Dissension in the ranks at critical level

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The Independent Online
As a heavenly vision of what rugby in its newly professional guise will be able to offer, Bath against Harlequins was positively celestial - Quins' ambitious defiance first resisted and then gloriously repulsed by champions-apparent at the very zenith of their super-powers.

Having trailed 12-3, Bath won 41-15 and thereby not only put into perspective the l46 points Quins had amassed in thrashing West Hartlepool and Sale on the previous two Saturdays but also opportunely demonstrated what it is the Rugby Football Union will be missing if clubs and union break asunder.

This is no longer a remote possibility - as it has seemed through most of the season - but a clear and present danger as the disagreement over how to finance and administer professional rugby reaches the point of schism. The RFU is so panic-stricken at the suddenly increased obstreperousness of its First Division clubs that it has hastily called a media briefing for tomorrow at Twickenham to try to set out a case that has hitherto gone by default.

After all these months, it is almost too late. However unpleasant the personalised campaign against Cliff Brittle, the chairman who was thrust upon the RFU executive by a mass membership untouched by professionalism, he has been identified by the major clubs as the obstacle to progress. It would be idle, absolute folly in fact, to pretend - as the RFU president, Bill Bishop, in effect did last week with his public vote of confidence in Brittle's negotiating conduct - the problem did not exist.

With this season having less than a month to run, the antagonists have reached such an impasse that no one knows even what fixtures they will have next season. This unprecedented vacuum betrays the astounding insouciance with which the RFU has addressed the problems - a pounds 1m-a-year problem for each club - of those directly touched by professionalism.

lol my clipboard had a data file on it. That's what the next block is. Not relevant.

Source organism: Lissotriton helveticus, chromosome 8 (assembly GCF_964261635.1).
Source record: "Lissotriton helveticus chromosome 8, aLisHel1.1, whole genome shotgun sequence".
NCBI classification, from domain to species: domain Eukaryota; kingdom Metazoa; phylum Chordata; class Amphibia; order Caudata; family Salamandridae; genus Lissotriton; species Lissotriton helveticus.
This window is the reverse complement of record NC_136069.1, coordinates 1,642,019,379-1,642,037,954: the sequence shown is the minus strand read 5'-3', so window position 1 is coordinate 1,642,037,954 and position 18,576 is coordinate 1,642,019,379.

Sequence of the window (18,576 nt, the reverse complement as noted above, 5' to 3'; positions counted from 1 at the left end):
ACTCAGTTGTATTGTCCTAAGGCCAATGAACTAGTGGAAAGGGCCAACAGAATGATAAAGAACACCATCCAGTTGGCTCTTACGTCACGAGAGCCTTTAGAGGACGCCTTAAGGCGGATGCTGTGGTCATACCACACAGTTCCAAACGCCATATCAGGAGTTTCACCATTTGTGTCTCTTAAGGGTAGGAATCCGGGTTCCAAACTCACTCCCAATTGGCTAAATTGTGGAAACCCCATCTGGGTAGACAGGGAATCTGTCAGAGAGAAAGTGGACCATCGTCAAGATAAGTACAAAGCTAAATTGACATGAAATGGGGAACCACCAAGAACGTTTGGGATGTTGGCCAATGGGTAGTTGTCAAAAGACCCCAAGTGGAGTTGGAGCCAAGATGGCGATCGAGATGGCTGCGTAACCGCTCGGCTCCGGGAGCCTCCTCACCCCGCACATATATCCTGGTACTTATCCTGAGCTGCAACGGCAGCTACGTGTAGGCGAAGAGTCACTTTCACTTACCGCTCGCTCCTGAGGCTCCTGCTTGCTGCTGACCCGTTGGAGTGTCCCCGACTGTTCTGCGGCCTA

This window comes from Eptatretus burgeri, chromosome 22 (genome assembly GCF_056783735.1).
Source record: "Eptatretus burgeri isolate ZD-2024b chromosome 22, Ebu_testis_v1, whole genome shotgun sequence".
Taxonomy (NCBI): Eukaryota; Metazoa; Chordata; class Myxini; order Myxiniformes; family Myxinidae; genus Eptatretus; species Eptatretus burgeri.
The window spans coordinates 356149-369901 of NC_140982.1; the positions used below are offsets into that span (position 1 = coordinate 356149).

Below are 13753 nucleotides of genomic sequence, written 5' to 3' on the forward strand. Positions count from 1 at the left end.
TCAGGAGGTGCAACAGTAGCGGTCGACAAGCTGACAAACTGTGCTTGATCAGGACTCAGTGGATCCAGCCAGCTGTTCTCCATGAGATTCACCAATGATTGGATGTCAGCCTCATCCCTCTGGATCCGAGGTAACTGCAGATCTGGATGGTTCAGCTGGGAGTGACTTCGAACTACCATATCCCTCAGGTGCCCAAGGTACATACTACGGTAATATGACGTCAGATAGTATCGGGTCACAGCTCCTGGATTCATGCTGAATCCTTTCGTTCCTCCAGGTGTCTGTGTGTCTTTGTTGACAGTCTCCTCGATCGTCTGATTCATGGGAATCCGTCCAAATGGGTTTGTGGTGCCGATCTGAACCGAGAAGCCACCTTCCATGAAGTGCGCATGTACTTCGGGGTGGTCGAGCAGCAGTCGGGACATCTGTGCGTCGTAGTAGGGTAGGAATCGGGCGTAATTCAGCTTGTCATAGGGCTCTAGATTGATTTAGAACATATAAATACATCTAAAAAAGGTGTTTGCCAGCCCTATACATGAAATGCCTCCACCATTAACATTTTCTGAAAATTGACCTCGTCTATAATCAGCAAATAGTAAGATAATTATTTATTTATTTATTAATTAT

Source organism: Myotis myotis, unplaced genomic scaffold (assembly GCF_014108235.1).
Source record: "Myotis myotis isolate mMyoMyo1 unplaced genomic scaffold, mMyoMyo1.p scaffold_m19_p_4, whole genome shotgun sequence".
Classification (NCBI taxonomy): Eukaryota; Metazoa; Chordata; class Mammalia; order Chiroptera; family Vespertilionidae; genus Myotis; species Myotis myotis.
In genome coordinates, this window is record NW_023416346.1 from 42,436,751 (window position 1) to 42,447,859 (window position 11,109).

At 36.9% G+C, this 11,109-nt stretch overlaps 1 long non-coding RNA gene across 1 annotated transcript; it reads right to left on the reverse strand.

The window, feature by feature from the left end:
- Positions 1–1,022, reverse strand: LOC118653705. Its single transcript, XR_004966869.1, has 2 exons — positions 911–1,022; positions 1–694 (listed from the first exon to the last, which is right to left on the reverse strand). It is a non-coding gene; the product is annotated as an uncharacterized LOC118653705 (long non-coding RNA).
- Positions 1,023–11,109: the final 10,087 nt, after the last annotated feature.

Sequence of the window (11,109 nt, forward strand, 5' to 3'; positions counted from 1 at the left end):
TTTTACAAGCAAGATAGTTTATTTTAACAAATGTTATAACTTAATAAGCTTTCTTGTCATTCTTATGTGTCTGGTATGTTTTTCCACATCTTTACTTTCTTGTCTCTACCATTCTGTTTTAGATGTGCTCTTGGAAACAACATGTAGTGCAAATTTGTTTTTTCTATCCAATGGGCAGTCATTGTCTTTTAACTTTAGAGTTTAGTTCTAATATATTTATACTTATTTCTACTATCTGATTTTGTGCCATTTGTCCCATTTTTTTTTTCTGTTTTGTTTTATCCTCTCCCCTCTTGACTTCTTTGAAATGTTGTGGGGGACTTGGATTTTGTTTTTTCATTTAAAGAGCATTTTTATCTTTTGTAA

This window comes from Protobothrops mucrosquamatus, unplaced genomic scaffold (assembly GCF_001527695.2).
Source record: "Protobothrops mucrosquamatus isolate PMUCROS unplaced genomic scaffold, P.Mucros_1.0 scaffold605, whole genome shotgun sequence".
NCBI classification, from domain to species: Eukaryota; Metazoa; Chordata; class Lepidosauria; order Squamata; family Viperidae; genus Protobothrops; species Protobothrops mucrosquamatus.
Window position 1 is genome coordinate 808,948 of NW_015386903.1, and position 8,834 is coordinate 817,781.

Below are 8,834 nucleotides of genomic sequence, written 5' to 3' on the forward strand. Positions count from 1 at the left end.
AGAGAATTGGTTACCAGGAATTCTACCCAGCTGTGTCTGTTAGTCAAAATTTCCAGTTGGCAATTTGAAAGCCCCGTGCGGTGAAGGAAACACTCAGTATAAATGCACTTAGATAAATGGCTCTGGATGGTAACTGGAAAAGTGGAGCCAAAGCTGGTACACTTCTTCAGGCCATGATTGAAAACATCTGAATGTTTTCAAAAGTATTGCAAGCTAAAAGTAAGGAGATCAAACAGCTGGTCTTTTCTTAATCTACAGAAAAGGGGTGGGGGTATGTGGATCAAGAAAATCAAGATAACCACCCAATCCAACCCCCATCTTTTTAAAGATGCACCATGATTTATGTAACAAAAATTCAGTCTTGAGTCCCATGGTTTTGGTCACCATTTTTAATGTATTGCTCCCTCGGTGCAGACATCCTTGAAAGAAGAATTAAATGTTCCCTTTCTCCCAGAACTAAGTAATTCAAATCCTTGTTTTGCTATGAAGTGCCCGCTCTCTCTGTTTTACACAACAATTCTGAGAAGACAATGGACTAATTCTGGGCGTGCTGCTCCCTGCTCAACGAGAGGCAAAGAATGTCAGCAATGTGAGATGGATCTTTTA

It is an unholy mess, so much so that in current circumstances English rugby scarcely deserves the distinction of having the likes of Bath, or Harlequins for that matter, as its standard-bearers. Between them at the Rec they provided rugby of a thrilling and heroic dimension which left the victors four matches (the first at Gloucester on Wednesday) from winning the league for the sixth time in its nine seasons.

The match was a fascination not just for the bravura rugby with which Harlequins started and Bath finished but also for the astuteness with which Bath adapted their tactics in order to counter Quins' highly effective running game. Bath went smoothly from Plan A, no-kicking sevens-style rugby which consistently lost them territory and the ball, to Plan B, hammering into Quins at close quarters and draining their energy with a forward assault that would have been roundly condemned had it been perpetrated by Leicester.

There was a difference, though. For Bath, it was merely a means to an end and even when the hand-to-hand combat was at its fiercest they still had a keen eye for when and where to move into the open. One try by Rob Kitchin within two minutes and another by Paul Challinor 12 minutes later had come as an unwonted early shock but there is no finer response to a crisis than Bath's. If only the same could now be said of the RFU.